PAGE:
Rhodopsin Like Receptor Binding Sites

The classical model of ligand binding involves a pocket formed within the receptor helix bundle, now illuminated by the crystal stuctures of inverse agonist-bound rhodopsin (covalently attached 11-c«-retinal; [33]), P-adrenoceptors (bound to cyanopindolol or carazolol; [34, 35]), and the A.a

Figure 2.3 (a) A schematic representation of a typical rhodopsin-like GPCR. The transmembrane helices (I-VII) are arranged counterclockwise (viewed from the extracellular side), beginning with the extracellular N-terminus and including three extracellular and intracellular loops (ECL, ICL). There are invariant amino acids in each transmembrane domain (white on red) that provide a reference point for all rhodopsin-like receptors in the Ballesteros-Weinstein numbering system (X.50). Other highly conserved motifs mentioned in the text are also indicated (black on blue). (b) Different modes of binding for rhodopsin-like GPCRs are summarized by the binding "pockets" occupied by different sizes of agonist (red) and the broad regions of receptor involved in ligand interaction (blue).

Figure 2.3 (a) A schematic representation of a typical rhodopsin-like GPCR. The transmembrane helices (I-VII) are arranged counterclockwise (viewed from the extracellular side), beginning with the extracellular N-terminus and including three extracellular and intracellular loops (ECL, ICL). There are invariant amino acids in each transmembrane domain (white on red) that provide a reference point for all rhodopsin-like receptors in the Ballesteros-Weinstein numbering system (X.50). Other highly conserved motifs mentioned in the text are also indicated (black on blue). (b) Different modes of binding for rhodopsin-like GPCRs are summarized by the binding "pockets" occupied by different sizes of agonist (red) and the broad regions of receptor involved in ligand interaction (blue).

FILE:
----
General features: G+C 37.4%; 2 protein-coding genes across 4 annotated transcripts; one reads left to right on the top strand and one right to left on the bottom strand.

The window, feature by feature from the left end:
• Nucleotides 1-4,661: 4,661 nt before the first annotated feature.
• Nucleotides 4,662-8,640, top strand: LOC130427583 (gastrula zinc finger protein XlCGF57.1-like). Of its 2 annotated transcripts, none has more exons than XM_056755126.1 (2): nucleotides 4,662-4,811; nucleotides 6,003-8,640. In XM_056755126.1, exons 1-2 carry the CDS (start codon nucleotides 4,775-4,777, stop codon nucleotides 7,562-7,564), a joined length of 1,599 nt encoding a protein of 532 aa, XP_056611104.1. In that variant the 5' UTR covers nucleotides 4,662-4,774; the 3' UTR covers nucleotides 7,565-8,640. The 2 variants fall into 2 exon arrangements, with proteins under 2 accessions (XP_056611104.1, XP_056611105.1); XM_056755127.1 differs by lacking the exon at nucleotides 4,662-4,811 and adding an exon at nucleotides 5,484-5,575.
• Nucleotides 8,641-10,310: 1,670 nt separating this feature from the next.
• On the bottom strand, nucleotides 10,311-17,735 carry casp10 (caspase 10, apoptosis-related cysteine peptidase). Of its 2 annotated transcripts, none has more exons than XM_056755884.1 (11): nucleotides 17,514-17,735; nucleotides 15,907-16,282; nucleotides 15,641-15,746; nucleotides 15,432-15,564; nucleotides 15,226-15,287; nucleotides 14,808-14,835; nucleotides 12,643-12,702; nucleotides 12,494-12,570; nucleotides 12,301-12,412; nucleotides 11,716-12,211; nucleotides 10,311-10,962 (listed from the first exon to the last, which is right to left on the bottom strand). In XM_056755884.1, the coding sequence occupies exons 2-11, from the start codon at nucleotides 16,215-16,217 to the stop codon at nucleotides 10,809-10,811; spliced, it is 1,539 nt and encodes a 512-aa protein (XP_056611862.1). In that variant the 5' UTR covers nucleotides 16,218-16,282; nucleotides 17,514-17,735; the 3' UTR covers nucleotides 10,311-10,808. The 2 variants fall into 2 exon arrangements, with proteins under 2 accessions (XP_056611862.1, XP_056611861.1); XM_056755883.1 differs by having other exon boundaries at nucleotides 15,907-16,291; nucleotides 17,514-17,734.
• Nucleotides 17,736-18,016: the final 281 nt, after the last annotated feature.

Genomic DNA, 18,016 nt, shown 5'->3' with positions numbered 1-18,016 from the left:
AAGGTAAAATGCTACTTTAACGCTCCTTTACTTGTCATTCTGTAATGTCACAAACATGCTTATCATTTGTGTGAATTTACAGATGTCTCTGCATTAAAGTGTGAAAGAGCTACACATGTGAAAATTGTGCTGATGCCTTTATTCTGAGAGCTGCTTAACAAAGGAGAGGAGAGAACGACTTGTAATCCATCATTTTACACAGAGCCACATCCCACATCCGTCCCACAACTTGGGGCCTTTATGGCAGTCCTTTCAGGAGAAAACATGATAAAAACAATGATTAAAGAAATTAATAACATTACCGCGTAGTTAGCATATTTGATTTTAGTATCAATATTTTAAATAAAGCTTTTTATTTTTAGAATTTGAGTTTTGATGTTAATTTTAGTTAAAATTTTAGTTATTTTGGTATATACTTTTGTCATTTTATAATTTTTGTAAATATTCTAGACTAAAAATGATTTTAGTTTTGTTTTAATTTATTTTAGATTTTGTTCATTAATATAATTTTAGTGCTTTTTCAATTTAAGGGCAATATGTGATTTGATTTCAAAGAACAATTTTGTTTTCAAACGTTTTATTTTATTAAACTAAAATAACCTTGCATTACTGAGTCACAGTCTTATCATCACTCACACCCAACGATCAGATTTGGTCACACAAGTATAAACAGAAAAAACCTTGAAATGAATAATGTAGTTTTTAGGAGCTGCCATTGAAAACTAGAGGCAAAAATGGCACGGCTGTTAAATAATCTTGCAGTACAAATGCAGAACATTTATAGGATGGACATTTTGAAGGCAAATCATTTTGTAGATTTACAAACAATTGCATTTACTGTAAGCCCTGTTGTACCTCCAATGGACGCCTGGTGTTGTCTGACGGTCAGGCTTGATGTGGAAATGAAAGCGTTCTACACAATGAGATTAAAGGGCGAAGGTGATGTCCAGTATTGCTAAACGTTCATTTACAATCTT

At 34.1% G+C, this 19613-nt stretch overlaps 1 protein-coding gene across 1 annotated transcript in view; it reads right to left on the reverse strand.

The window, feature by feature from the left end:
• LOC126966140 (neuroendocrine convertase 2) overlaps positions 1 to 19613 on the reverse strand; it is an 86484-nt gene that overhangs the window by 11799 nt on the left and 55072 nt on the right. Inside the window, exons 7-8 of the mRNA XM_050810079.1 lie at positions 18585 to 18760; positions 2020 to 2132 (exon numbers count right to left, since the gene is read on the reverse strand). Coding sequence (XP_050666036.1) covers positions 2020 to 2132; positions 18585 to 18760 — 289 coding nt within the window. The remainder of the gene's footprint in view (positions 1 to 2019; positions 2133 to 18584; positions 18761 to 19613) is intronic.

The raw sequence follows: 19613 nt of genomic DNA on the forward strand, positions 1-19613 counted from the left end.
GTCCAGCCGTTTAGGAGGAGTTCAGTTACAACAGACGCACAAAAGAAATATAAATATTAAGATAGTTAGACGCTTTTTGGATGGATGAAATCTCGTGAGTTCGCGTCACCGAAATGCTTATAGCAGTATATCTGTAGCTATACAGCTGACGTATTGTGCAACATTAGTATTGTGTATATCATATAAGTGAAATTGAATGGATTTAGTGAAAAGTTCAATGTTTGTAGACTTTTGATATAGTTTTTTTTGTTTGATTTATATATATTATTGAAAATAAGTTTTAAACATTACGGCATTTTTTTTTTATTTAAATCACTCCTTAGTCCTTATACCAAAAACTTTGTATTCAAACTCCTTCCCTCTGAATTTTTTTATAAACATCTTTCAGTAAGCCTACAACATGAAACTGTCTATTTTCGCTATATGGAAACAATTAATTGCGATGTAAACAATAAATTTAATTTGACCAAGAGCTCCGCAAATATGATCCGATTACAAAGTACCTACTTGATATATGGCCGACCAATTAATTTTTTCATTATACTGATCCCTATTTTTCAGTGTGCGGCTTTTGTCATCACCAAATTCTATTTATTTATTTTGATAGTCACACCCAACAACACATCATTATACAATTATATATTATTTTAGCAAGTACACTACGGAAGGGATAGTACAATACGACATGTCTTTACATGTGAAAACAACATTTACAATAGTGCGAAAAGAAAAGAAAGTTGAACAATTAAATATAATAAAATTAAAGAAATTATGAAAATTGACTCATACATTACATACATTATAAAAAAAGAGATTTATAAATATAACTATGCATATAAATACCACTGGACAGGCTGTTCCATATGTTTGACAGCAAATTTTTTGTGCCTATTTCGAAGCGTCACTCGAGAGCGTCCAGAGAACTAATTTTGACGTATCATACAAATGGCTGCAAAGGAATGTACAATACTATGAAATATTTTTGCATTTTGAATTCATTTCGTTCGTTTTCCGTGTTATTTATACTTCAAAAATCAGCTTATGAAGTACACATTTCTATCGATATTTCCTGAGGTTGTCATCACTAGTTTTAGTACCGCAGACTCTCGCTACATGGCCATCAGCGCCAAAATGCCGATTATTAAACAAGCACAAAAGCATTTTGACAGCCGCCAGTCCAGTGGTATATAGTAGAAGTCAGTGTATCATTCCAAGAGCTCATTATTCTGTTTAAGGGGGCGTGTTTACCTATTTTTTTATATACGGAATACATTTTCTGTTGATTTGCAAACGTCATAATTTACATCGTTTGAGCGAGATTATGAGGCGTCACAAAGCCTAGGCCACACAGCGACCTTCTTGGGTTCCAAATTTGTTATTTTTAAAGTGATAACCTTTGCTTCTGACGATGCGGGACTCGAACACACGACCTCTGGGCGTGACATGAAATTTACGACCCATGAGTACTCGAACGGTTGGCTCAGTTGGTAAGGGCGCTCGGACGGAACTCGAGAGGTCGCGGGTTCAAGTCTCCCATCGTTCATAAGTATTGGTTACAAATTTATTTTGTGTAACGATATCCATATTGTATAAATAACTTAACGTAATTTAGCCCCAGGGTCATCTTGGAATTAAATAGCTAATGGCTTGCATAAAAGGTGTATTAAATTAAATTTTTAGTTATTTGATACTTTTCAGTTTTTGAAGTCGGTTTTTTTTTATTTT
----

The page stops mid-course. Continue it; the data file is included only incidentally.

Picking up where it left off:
adenosine receptor [ 36] . For example, Fig. 2.4 highlights important residues involved in adrenaline binding to the p2-adrenoceptor, localized to the upper half of different TM domains. Asp113 (3.32) forms an ionic bond with the adrenaline secondary amine, while the ligand phenol hydroxyl groups are recognized by TM5 Ser204 (5.43) and Ser207 (5.46) [37, 38] . Additional van der Waal 's contacts are made between the aromatic ring itself and Phe290 (6.52) [39], while the adrenaline P-hydroxyl is likely to form a hydrogen bond with Asn312 (7.39) [34]. All P-ligands contain the same aliphatic backbone with amine and P-hydroxyl groups as adrenaline, and the corresponding points of interaction with the p2-adrenoceptor, such as Asp113, remain important. In contrast, the accommodation of the aromatic groups in the binding pocket is different, leading to agonist or inverse agonist compounds of varying efficacy [ 40] . Residues lining the amine GPCR subtype binding pockets are highly conserved (e.g., between p1 vs. p2-adrenoceptors; [35, 41]), driven by the chemical similarity of the endogenous ligands—for example, an equivalent TM3